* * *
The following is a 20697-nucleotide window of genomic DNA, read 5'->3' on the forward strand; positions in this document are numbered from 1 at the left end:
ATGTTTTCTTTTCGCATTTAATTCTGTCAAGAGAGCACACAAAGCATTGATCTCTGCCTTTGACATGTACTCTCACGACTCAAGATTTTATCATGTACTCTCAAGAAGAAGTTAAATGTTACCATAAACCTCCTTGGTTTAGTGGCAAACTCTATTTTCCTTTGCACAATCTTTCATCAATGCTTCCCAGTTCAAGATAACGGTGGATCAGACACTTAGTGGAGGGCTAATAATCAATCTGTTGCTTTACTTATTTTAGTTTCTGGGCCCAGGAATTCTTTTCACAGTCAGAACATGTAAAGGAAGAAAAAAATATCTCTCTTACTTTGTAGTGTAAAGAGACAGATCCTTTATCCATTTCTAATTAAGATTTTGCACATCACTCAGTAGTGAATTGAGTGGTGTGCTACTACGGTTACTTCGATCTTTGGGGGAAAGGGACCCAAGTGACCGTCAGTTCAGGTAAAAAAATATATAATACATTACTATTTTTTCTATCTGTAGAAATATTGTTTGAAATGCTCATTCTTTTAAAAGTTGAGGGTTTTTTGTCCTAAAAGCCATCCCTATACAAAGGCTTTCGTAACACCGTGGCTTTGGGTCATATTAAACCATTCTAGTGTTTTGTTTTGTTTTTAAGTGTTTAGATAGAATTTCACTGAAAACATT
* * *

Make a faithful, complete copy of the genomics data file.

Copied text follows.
The following is a 20697-nucleotide window of genomic DNA, read 5'->3' on the forward strand; positions in this document are numbered from 1 at the left end:
ATGTTTTCTTTTCGCATTTAATTCTGTCAAGAGAGCACACAAAGCATTGATCTCTGCCTTTGACATGTACTCTCACGACTCAAGATTTTATCATGTACTCTCAAGAAGAAGTTAAATGTTACCATAAACCTCCTTGGTTTAGTGGCAAACTCTATTTTCCTTTGCACAATCTTTCATCAATGCTTCCCAGTTCAAGATAACGGTGGATCAGACACTTAGTGGAGGGCTAATAATCAATCTGTTGCTTTACTTATTTTAGTTTCTGGGCCCAGGAATTCTTTTCACAGTCAGAACATGTAAAGGAAGAAAAAAATATCTCTCTTACTTTGTAGTGTAAAGAGACAGATCCTTTATCCATTTCTAATTAAGATTTTGCACATCACTCAGTAGTGAATTGAGTGGTGTGCTACTACGGTTACTTCGATCTTTGGGGGAAAGGGACCCAAGTGACCGTCAGTTCAGGTAAAAAAATATATAATACATTACTATTTTTTCTATCTGTAGAAATATTGTTTGAAATGCTCATTCTTTTAAAAGTTGAGGGTTTTTTGTCCTAAAAGCCATCCCTATACAAAGGCTTTCGTAACACCGTGGCTTTGGGTCATATTAAACCATTCTAGTGTTTTGTTTTGTTTTTAAGTGTTTAGATAGAATTTCACTGAAAACATT